Check it Out: 10 Ways the Library Can Help Your Family

Your local library is a treasure trove of free information and resources for the whole family. September is Library Card Sign-Up Month, so head to your library and check it out!

Cheryl Butler
3-minute read

One of the simplest ways you can encourage your child’s academic success is by making regular trips to the library. If you haven’t visited the library recently with your family, September is the perfect month to head on over and see all the new programs, resources, and services it offers in addition to the endless supply of wonderful books that are available for free. September is Library Card Sign-Up month so there's no better time to check it out.

Here are 10 ways your family can take advantage of your local library:

  1. Story hours for young kids.  Many of these include an imaginative story and a creative craft or activity to help children associate books and reading with fun. Attending your local library's story hour is also a great way to meet other parents or grandparents who have children the same age as yours. So don’t be shy - bring the young child in your life to take part in this rewarding and enriching experience.

  2. Rent ebooks for free.  In addition to print books, magazines, CDs and DVDs, computers games, software, and other multimedia materials, libraries are increasingly offering members free access to ebooks and ebook readers. 

  3. Rent classic films for free.  Your family movie night can start off each week at the library. Choose from fun, family-friendly classics like The Nutty Professor and The Sound of Music; or introduce your older children to classic Alfred Hitchcock films.

  4. Teen-focused books and classes. These includ photography, journalism, creative arts, cooking, and more.  Guest speakers often visit to give talks on topics such as applying and paying for college, finding scholarships, building your own “teen cave,” and many others. 

  5. Databases allow free access to helpful resources.  The Academic Search Elite indexes thousands of publications. Full text is available for articles in a variety of subjects such as biology, chemistry, engineering, physics, psychology, theology, and much more.  You can also access many local and national newspapers, the Funk and Wagnall's New Encyclopedia, and depending on your particular library, you can access dozens of online databases covering everything from health to consumer reports to eco-friendly ways of living.

  6. Discover your family tree.  Many libraries have access to research materials for tracing family history. These databases includes original page images from thousands of books and the entire U.S. Federal Census. Census records can be searched by name, place of birth, age, ethnicity, and other variables. Get your kids involved in researching your genealogy and see what surprises you can uncover together.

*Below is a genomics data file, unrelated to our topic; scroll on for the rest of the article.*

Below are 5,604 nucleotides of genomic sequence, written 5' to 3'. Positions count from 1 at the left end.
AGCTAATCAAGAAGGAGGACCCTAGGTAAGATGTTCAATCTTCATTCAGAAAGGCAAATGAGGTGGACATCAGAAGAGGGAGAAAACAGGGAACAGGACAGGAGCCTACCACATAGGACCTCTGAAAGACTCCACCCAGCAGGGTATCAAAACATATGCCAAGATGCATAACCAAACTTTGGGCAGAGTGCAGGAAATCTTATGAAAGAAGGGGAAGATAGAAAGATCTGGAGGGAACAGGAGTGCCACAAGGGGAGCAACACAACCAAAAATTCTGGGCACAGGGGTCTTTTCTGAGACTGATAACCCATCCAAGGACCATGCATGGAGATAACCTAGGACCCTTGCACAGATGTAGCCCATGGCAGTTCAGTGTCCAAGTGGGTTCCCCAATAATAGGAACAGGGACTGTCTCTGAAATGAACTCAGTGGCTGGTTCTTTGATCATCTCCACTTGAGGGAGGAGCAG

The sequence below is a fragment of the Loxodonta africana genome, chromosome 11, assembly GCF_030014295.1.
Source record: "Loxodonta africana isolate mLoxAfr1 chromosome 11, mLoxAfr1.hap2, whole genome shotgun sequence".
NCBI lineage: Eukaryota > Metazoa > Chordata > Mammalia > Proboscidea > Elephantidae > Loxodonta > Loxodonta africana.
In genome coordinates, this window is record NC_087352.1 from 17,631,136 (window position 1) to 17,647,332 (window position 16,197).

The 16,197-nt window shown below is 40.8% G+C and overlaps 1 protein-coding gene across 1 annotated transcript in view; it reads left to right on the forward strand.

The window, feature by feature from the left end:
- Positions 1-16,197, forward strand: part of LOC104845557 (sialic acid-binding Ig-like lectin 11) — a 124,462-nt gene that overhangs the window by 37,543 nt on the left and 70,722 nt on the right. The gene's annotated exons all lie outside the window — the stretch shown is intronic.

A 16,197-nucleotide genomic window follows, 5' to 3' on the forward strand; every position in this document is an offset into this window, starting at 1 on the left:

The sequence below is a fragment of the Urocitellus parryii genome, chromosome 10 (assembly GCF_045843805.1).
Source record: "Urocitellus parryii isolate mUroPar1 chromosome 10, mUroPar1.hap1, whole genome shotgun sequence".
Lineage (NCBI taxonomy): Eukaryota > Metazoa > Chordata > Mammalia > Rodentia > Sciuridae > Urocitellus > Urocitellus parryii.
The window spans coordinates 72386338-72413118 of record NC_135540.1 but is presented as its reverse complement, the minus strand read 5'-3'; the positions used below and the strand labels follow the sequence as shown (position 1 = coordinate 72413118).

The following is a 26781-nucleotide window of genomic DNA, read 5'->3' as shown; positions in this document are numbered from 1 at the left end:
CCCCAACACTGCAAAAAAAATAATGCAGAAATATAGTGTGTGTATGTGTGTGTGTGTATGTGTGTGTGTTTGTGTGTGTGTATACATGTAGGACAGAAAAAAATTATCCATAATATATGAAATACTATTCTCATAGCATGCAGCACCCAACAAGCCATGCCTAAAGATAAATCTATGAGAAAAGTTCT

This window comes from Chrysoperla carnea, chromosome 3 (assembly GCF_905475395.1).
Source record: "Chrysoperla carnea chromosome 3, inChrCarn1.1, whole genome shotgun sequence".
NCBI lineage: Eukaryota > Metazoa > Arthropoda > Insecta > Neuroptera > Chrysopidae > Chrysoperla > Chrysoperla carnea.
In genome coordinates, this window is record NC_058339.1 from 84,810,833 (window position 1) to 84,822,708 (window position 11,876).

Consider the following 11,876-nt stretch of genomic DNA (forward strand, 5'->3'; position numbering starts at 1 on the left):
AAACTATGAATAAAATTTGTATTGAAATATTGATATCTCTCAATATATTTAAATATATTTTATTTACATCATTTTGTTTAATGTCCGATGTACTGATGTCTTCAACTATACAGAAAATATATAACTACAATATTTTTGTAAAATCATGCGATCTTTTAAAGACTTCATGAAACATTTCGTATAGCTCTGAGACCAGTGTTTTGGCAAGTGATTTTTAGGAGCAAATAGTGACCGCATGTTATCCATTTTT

7. Get free or discounted museum passes.  Check out your library for discounted museum passes to local museums, aquariums, and the zoo.

  8. Play games.  Many libraries have family game nights, which are a fun time to gather with neighbors and friends. In addition to classic board games, many libraries have Wii games for kids and adults.  See also: Why Should You Play Board Games with Your Kids?

  9. Community service opportunities.  Your local library is a great resource to help tweens and teens get involved in community service projects.  Check with your librarian to see if any volunteer opportunities are available in your neighborhood or even at the library itself.  The library bulletin board often contains notices for events happening in the vicinity that might be of interest to civic-minded young adults.

  10. A quiet getaway for sudying.  Sometimes a student just needs a change of scenery to get focused and complete a homework assignment or project. A quiet hub in your hometown library may be the perfect spot.  Your child will have a peaceful place to study and have immediate access to books, databases, computers, and printers. If your child gets into the habit of using the valuable resources the local library has to offer, it will become a a regular part of his life for years to come.

So grab your library card and check out all the great things your local branch can do for your family!

All content here is for informational purposes only. This content does not replace the professional judgment of your own mental health provider. Please consult a licensed mental health professional for all individual questions and issues.

About the Author

Cheryl Butler Project Parenthood

Cheryl L. Butler was the host of the Mighty Mommy podcast for nine years from 2012 to 2021. She is the mother of eight children. Her experiences with infertility, adoption, seven pregnancies, and raising children with developmental delays have helped her become a resource on the joys and challenges of parenting. You can reach her by email.